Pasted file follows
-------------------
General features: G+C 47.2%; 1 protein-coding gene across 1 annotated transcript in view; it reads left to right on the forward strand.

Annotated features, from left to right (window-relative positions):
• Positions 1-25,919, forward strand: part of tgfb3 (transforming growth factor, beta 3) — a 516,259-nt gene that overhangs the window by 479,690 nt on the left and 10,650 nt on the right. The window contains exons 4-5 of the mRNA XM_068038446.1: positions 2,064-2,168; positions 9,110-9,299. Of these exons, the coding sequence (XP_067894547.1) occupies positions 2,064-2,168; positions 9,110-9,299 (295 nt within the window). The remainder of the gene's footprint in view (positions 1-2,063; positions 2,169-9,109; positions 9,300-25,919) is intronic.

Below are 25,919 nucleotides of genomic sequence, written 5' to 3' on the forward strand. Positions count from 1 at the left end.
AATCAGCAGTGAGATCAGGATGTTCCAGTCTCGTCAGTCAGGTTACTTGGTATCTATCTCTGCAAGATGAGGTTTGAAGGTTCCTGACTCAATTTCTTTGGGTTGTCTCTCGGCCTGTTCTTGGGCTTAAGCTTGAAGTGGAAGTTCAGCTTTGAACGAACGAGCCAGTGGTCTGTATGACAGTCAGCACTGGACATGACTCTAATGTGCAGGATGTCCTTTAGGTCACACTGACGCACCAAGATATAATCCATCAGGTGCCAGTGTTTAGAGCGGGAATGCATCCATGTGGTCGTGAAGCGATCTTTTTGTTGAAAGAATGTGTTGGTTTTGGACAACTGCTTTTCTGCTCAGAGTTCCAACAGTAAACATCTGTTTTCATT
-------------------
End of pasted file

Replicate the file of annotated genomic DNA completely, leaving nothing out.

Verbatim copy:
General features: G+C 47.2%; 1 protein-coding gene across 1 annotated transcript in view; it reads left to right on the forward strand.

Annotated features, from left to right (window-relative positions):
• Positions 1-25,919, forward strand: part of tgfb3 (transforming growth factor, beta 3) — a 516,259-nt gene that overhangs the window by 479,690 nt on the left and 10,650 nt on the right. The window contains exons 4-5 of the mRNA XM_068038446.1: positions 2,064-2,168; positions 9,110-9,299. Of these exons, the coding sequence (XP_067894547.1) occupies positions 2,064-2,168; positions 9,110-9,299 (295 nt within the window). The remainder of the gene's footprint in view (positions 1-2,063; positions 2,169-9,109; positions 9,300-25,919) is intronic.

Below are 25,919 nucleotides of genomic sequence, written 5' to 3' on the forward strand. Positions count from 1 at the left end.
AATCAGCAGTGAGATCAGGATGTTCCAGTCTCGTCAGTCAGGTTACTTGGTATCTATCTCTGCAAGATGAGGTTTGAAGGTTCCTGACTCAATTTCTTTGGGTTGTCTCTCGGCCTGTTCTTGGGCTTAAGCTTGAAGTGGAAGTTCAGCTTTGAACGAACGAGCCAGTGGTCTGTATGACAGTCAGCACTGGACATGACTCTAATGTGCAGGATGTCCTTTAGGTCACACTGACGCACCAAGATATAATCCATCAGGTGCCAGTGTTTAGAGCGGGAATGCATCCATGTGGTCGTGAAGCGATCTTTTTGTTGAAAGAATGTGTTGGTTTTGGACAACTGCTTTTCTGCTCAGAGTTCCAACAGTAAACATCTGTTTTCATT